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Your Archives: Collaboration and user engagement


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Presentation by Ruth Crumey, The National Archives. Given at the London Museum Librarians and Archivists Group conference "Not Museum Pieces" 10 September 2009.

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Your Archives: Collaboration and user engagement

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  2. 2. Your Archives: collaboration and user engagement<br />Ruth Crumey<br />10 September 2009<br />
  3. 3. Your Archives<br />Why we created Your Archives<br />Options<br />Lessons learned<br />The Future of Your Archives<br />
  4. 4. Why we created Your Archives<br />Readers keen to share their knowledge but how could we harness a willingness to engage while maintaining “standards”?<br />Staff had created a knowledge base in various formats – could this be shared more widely?<br />
  5. 5. Online options<br />Websites<br />Blogs and forums<br />Wikis<br />
  6. 6. MediaWiki <br />Free to download<br />Widely used<br />Wiki mark-up<br />OpenSource<br />
  7. 7. What did we need from a wiki?<br />Simple to search and edit<br />Indexed by popular search engines<br />Page protection<br />Collaborative<br />An audit trail<br />Basic technical requirements<br />Export and re-use capability<br />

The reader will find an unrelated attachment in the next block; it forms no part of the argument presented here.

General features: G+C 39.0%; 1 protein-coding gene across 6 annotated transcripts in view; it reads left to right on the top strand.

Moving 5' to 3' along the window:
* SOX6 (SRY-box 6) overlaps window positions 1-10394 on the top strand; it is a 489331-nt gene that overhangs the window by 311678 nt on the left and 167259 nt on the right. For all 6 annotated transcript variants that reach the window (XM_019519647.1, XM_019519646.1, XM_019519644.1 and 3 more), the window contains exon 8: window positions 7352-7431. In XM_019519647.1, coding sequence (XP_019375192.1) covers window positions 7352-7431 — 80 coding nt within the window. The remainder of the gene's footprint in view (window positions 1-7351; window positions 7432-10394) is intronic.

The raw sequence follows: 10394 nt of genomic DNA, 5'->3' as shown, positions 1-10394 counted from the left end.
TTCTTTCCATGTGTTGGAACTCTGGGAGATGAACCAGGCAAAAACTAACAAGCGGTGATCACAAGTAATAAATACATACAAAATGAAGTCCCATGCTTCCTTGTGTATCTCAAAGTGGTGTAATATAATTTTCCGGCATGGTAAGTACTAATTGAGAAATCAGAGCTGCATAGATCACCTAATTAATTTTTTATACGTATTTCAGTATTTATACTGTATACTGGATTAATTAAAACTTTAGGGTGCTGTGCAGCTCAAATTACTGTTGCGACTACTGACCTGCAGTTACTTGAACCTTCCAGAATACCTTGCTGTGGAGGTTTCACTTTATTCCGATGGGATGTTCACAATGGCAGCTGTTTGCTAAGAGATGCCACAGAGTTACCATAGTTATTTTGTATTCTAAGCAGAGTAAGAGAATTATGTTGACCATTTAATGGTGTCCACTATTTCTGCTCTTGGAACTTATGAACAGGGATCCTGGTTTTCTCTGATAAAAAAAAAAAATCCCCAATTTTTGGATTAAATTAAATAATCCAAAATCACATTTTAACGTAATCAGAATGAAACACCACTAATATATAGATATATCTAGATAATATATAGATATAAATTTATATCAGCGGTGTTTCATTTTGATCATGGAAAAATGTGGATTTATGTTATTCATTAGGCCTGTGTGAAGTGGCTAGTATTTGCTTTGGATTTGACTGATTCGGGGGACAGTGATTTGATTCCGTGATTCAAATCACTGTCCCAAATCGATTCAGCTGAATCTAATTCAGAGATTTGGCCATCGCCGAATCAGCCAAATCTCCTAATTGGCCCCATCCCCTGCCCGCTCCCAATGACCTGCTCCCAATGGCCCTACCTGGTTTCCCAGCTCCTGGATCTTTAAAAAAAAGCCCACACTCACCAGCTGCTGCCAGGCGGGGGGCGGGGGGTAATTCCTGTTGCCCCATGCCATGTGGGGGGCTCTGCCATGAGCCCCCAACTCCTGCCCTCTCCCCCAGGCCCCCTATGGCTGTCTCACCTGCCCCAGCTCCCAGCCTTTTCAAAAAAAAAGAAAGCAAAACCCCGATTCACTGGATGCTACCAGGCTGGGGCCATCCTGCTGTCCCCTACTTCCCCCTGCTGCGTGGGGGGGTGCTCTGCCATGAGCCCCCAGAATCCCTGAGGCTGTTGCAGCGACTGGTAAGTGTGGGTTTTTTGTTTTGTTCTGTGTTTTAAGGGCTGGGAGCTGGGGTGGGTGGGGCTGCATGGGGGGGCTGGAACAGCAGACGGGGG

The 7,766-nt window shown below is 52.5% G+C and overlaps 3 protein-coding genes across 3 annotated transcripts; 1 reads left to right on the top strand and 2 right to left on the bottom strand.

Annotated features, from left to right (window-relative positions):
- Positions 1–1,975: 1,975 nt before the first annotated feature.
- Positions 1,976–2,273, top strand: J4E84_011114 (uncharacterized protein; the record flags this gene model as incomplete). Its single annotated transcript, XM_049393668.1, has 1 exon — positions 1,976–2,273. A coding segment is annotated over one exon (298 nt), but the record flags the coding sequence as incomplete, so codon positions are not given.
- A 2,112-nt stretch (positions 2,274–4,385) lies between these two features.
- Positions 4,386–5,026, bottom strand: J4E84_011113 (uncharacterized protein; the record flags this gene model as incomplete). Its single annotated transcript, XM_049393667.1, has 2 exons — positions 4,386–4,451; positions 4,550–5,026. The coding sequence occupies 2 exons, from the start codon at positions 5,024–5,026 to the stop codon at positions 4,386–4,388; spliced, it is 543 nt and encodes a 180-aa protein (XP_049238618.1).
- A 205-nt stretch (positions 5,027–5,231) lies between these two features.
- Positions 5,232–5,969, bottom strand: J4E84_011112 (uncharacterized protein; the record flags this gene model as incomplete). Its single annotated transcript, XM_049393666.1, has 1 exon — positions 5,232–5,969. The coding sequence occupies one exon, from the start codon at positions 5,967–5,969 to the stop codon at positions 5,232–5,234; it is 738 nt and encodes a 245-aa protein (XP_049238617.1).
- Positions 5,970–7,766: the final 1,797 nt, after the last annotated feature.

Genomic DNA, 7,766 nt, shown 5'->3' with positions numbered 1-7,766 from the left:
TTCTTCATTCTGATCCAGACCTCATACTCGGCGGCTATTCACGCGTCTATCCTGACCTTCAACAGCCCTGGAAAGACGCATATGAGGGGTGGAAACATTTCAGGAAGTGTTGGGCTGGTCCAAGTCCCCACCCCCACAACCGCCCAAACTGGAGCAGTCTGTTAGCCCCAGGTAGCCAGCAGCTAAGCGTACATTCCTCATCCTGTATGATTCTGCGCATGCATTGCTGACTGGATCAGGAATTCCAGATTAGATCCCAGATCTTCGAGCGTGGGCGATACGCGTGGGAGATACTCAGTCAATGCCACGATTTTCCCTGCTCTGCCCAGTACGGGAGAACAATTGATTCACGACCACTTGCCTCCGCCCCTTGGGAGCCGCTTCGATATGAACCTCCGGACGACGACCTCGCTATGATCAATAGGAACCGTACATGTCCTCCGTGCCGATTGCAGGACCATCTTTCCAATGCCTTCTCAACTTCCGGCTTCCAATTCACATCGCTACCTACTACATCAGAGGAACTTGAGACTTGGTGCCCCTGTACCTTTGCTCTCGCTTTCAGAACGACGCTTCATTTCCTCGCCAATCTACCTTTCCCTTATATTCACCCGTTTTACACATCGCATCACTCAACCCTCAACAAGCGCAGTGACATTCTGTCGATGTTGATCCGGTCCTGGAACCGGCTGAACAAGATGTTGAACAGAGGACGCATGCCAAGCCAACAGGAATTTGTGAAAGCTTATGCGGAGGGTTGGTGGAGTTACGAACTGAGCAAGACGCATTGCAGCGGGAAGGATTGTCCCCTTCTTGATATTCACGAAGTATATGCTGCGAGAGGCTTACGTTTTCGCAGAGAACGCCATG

8. 8. Policy<br />Post-moderated<br />Terms & Conditions<br />Relevance<br />Appropriate content<br />Moderators are not content editors<br />Language<br />Other concerns<br />Links<br />Legal issues<br />Images and other formats<br />
  9. 9. MediaWiki provides:<br />Spam filter<br />Registration<br />Control levels<br />Feedback<br />Protection<br />
  10. 10. Your audience<br />Lessons learned<br /><ul><li> A champion
  11. 11. Technical support
  12. 12. Risks
  13. 13. Wikipedians
  14. 14. Support your users
  15. 15. Beta version
  16. 16. Moderators
  17. 17. Exit strategy
  18. 18. Policy</li></li></ul><li>Post-moderated<br />Lessons learned: policy<br /><ul><li> Spam
  19. 19. Inappropriate
  20. 20. Risks
  21. 21. Trust and accuracy
  22. 22. Editorial authority
  23. 23. Terms and Conditions</li></li></ul><li>The User Community<br />Transcriptions<br />Indexing linked to Flickr images<br />Indexing the Digital Microfilm images<br />A series of articles on War Memorials and Cemeteries illustrated with hundreds of the contributor’s photographs<br />Opening up the history of the Security Services<br />Two conservation projects<br />Wikipedian input<br />
  24. 24. The Future of Your Archives<br />Extending discussion in Your Archives – Next Steps<br />Help our users to develop<br />Confidence<br />Quality<br />Technical skills<br />Developing our skills<br />Technical<br />Other risks<br />
  25. 25. “Wikipedia approaches its limits” <br /> Deletionists argue for a tightly controlled and well-written encyclopedia that provides valuable information on topics of widespread interest. Why should editors waste time on articles about fly-by-night celebrities or wilfully obscure topics? Inclusionists, on the other hand, believe that the more articles the site has, the better: if they are poorly referenced or badly written, they can be improved – and any article is better than nothing. After all, they say, there is no limit to the size of the site, and no limit to the information that people may want.<br /><br />The Guardian 12 August 2009<br />